Prince of Darkness is the second installment in John Carpenter’s so-called Apocalypse Trilogy, alongside The Thing and In the Mouth of Madness. The 1987 effort also marked a return to Carpenter’s low budget roots. Tired of studio interference on his previous efforts (including Christine and Big Trouble in Little China), Carpenter regained creative control with Prince of Darkness. The lower budget – a modest $3 million – is apparent, but the film effortlessly creates an unnerving atmosphere, the likes of which most Hollywood studios could never duplicate.
In the film, a priest (Donald Pleasence) leads a group of scientists and students to an abandoned church. They are brought together to study an ancient book that accompanies a large cylinder filled a mysterious, green liquid. The text contains blasphemy and heresy, speaking of the “Anti-God.” While the team investigates, a large group of homeless people surround the building. (The leader of the street people is played by rock star Alice Cooper, who kills a guy with a bicycle.) It’s not long before strange happenings occur to the people within the church, where the group are trapped.
Prince of Darkness is slow moving, but Carpenter utilizes the time to build tension; aided by a moody score he composed with Alan Howarth. The story is convoluted but balanced; the most confusing, explanatory scene occurs right before all of the action begins. The plot is interesting enough to keep things moving without relying on kill scenes, although there are several of those too. The early deaths are fairly mundane, but the special effects work is showcased later in the film – including a disfigured woman (Susan Blanchard) who looks like a cross between Freddy Krueger and Frank from Hellraiser.
After successful collaborations on Halloween and Escape from New York, Carpenter wrote the lead role specifically for Pleasence. Pleasance, in between his stints chasing Michael Myers, is a treat to watch as always. Despite his prominent role, his character is only credited as “Priest.” Carpenter also brought in Victor Wong and Dennis Dun, with whom he had recently worked on Big Trouble in Little China.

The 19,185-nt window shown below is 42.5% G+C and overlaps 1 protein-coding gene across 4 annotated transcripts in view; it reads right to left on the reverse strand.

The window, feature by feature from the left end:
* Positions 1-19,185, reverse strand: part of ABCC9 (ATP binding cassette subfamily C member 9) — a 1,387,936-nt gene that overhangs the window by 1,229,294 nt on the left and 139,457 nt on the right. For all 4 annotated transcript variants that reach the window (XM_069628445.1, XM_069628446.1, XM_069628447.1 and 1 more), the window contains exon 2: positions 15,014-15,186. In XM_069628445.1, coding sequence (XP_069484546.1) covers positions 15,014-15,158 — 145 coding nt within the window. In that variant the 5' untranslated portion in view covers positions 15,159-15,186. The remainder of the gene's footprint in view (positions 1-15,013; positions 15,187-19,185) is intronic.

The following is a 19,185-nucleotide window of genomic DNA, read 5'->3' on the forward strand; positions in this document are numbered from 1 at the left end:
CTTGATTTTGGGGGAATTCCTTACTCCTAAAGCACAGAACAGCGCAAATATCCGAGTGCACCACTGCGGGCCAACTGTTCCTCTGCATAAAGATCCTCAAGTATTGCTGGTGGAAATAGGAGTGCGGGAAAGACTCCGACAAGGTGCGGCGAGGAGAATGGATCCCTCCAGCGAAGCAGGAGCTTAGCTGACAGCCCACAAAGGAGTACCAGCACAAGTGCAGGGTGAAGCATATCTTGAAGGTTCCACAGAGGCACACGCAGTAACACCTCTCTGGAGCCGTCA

Scream Factory has released a collector’s edition of Prince of Darkness with plenty of bonus material on DVD and Blu-ray. There are new interviews with Carpenter, Cooper, Howarth and Robert Grasmere (who, in addition to acting, served as special visual effects supervisor). An interesting inclusion is the alternate opening from the television cut of the film, which implies that the film’s events could be a dream. Although minimally different otherwise (and the quality is rough), it would have been nice to have the entire TV version for comparison’s sake.
A previous audio commentary with Carpenter and actor Peter Jason is also included on the disc, and it’s a fun one. Carpenter is candid, if a bit hazy on details, while Jason’s inquisitive nature adds a nice dynamic. Having worked with Carpenter on several other films (including They Live and Escape from L.A.), Jason is genuinely interested in the filmmaker’s process, which makes him a perfect moderator. Rounding out the features are a look at the filming locations as they appear today, trailer and radio spots and a still gallery, along with a Q&A Easter egg.
Although often overlooked in favor of his more well-known works, John Carpenter’s Prince of Darkness is a fine, ominous film. (The same goes for In the Mouth of Madness, which I would love to see Scream Factory tackle in the future.) It may not be on the same level as the likes of Halloween or The Thing, but the overlooked gem is deserving of attention.